More school outings, more encouragement from teachers and less homework would make pupils happier, a survey by members of the Boys and Girls Clubs Association has found.
A total of 513 pupils from Primary Four up to Form Three were asked to rank a list of what schools could do to make their time in school more pleasant.
The survey found that 70 per cent of respondents wanted schools to organise more outings or field trips, instead of only conducting "boring" lessons in class. Ideally, they said, there should be one or two trips each month.
Fifty-eight per cent wanted teachers to give more positive comments and guidance notes when returning test papers.
Teachers only put a score on the paper, and usually do not make comments.
Simple notes, they said, like "Keep up", "Be more careful next time", would be very encouraging, they said.
Half of the respondents wanted one tutorial class each day in which they could ask teachers questions while doing their schoolwork.
The pupils suggested trimming five minutes off every regular class to make time for a 30-minute tutorial class.
The survey was part of the association's junior chief executive project, which aims to encourage young people to take a personal interest in current affairs.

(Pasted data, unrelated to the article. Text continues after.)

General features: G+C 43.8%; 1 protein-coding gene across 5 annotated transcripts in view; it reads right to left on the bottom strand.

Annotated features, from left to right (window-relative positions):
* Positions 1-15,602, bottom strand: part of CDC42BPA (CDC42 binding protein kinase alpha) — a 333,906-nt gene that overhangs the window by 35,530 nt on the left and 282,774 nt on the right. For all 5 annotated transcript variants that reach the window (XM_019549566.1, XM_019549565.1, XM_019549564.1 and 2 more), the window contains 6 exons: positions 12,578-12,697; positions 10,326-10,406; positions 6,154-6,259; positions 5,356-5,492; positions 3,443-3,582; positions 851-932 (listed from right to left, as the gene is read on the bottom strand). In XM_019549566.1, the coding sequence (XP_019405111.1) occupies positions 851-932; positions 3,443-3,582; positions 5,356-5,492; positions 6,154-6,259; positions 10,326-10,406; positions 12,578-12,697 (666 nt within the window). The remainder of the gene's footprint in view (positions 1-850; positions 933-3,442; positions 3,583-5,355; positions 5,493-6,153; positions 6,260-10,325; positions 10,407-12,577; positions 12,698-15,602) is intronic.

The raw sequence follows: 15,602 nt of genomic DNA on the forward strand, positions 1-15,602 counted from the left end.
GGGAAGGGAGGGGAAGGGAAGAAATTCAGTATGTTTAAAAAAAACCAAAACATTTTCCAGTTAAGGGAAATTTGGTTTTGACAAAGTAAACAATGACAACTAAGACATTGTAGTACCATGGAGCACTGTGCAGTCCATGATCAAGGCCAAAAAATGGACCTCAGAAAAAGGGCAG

In this year's project, 30 "junior chief executives" are working on a junior policy address and will ask classmates and adults what they think should be priority issues.
The survey on improving school life was conducted between November 17 and December 12 last year.
There were two other related polls on school safety and steps that could be taken to foster a stronger sense of inclusion within the school environment.
The 1,214 pupils asked about school safety said their top concern was requiring all school buses be fitted with seat belts.
The Transport Department does not require seat belts on vehicles that carry students.
Separately, on inclusion, 60 per cent of 763 pupils polled said organising more lunches with teachers would improve relations.
At an event announcing the survey results yesterday, Chan Yuen-han, a lawmaker from the Federation of Trade Unions, said she was impressed by the hard work of the "junior chief executives" and promised to raise their concerns with lawmakers at Legislative Council meetings.
Chan said: "Sometimes we adults overlook children's needs in social affairs. I believe government officials should listen to children's views as well."